THE TOLERANCE AND CO-EXISTENCE IN MUSLIM INDIA:THE RELIGIOUS POLICY OF THE MUGHAL EMPIRE
The Indian peninsula is known for its multi-religious and multicultural identity. India, the birthplace of Hinduism and Indian culture, has accepted many local and foreign religions throughout History. India's meeting with Islam began with Arab merchants at the time of Prophet Muhammad (PBUH) and was completed with the military expeditions of Persian and Turkish rulers. The most important Muslim Empire in Indian history is the Mughal Empire, founded by Babur, the grandson of Timur. It ruled over many territories in the Indian sub-continent for three centuries. Recognizing Islam as a state religion, this empire has treated indigenous Hindus and the adherents of other religions that constitute the majority of the Indian population with extraordinary tolerance. Generally, these Muslim rulers allowed their citizens to live according to the religions they wanted, even though they destroyed some Hindu temples as a symbol of the authority change. These Muslim rulers even employed them in the governing body of the state. The most prominent example of this can be seen in the period of Akbar Shah of the Mughal Empire.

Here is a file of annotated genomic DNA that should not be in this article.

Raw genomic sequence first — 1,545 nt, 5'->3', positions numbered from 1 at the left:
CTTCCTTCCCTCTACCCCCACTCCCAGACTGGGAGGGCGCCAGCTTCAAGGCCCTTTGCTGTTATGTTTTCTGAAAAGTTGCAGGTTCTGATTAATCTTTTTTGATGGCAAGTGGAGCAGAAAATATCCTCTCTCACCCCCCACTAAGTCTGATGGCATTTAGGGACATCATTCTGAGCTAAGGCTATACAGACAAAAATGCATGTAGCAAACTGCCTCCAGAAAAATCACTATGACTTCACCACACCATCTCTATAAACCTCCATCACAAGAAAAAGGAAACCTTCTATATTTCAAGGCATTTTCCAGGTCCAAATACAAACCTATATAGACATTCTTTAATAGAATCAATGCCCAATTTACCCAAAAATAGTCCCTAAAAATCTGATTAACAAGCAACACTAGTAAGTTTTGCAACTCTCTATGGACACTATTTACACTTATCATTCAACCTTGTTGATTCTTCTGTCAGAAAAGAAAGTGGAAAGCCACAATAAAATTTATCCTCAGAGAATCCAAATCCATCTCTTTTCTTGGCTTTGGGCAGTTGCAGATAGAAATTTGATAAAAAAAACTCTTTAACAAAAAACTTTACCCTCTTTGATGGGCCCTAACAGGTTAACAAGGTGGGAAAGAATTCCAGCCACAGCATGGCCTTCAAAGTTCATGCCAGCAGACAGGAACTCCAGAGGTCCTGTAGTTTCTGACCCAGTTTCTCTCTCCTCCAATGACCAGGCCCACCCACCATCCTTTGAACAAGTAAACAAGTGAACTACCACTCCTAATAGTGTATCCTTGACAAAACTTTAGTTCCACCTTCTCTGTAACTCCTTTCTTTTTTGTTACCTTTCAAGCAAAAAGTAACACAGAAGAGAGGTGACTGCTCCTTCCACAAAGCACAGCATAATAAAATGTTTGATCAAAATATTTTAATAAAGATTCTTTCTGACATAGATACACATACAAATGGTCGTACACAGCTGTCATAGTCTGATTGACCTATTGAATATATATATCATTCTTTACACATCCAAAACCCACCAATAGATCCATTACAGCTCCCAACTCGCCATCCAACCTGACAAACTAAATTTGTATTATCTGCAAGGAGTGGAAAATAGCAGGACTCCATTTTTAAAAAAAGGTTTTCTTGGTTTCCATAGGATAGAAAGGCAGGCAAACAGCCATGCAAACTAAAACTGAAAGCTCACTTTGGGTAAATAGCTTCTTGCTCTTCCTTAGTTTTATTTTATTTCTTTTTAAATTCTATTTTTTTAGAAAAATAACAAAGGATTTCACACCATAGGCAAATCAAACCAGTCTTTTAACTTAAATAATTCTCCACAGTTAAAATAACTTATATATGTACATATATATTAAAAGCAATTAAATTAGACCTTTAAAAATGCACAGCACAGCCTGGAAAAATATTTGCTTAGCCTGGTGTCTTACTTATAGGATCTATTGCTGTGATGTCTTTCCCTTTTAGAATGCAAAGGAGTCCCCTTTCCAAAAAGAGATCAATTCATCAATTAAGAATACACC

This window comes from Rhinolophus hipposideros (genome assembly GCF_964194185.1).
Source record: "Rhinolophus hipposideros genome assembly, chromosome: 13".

This study examined how the Mughal Empire, which ruled for centuries in the Indian Peninsula, treated the non-Muslim subjects, especially the Hindus and how did they introduce the culture of co-existence, giving more importance for the period of Akbar, the great ruler of the Mughal Empire. Similarly, I will try to compare the millet system of the Ottoman Empire with those of Mughal’s religious policy using the comparative method.
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